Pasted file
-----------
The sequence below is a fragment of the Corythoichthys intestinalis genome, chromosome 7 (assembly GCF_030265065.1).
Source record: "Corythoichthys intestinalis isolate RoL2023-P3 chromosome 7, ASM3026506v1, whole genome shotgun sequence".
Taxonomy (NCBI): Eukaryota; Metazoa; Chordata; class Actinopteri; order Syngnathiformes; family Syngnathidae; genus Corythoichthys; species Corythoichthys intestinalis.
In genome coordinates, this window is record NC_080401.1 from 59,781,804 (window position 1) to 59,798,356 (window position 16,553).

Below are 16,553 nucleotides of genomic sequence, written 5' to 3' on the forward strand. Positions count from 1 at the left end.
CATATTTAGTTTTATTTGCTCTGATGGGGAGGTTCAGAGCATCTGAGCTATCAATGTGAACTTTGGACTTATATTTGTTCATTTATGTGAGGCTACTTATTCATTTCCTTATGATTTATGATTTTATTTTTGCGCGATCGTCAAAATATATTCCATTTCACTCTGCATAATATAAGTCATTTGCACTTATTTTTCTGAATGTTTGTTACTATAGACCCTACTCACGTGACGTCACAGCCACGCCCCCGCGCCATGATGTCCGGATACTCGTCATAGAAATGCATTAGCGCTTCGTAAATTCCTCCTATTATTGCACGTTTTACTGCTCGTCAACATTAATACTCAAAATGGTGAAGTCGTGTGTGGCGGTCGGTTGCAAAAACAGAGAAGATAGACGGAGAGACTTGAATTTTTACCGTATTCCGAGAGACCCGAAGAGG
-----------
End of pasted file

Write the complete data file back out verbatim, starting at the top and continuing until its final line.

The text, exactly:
The sequence below is a fragment of the Corythoichthys intestinalis genome, chromosome 7 (assembly GCF_030265065.1).
Source record: "Corythoichthys intestinalis isolate RoL2023-P3 chromosome 7, ASM3026506v1, whole genome shotgun sequence".
Taxonomy (NCBI): Eukaryota; Metazoa; Chordata; class Actinopteri; order Syngnathiformes; family Syngnathidae; genus Corythoichthys; species Corythoichthys intestinalis.
In genome coordinates, this window is record NC_080401.1 from 59,781,804 (window position 1) to 59,798,356 (window position 16,553).

Below are 16,553 nucleotides of genomic sequence, written 5' to 3' on the forward strand. Positions count from 1 at the left end.
CATATTTAGTTTTATTTGCTCTGATGGGGAGGTTCAGAGCATCTGAGCTATCAATGTGAACTTTGGACTTATATTTGTTCATTTATGTGAGGCTACTTATTCATTTCCTTATGATTTATGATTTTATTTTTGCGCGATCGTCAAAATATATTCCATTTCACTCTGCATAATATAAGTCATTTGCACTTATTTTTCTGAATGTTTGTTACTATAGACCCTACTCACGTGACGTCACAGCCACGCCCCCGCGCCATGATGTCCGGATACTCGTCATAGAAATGCATTAGCGCTTCGTAAATTCCTCCTATTATTGCACGTTTTACTGCTCGTCAACATTAATACTCAAAATGGTGAAGTCGTGTGTGGCGGTCGGTTGCAAAAACAGAGAAGATAGACGGAGAGACTTGAATTTTTACCGTATTCCGAGAGACCCGAAGAGG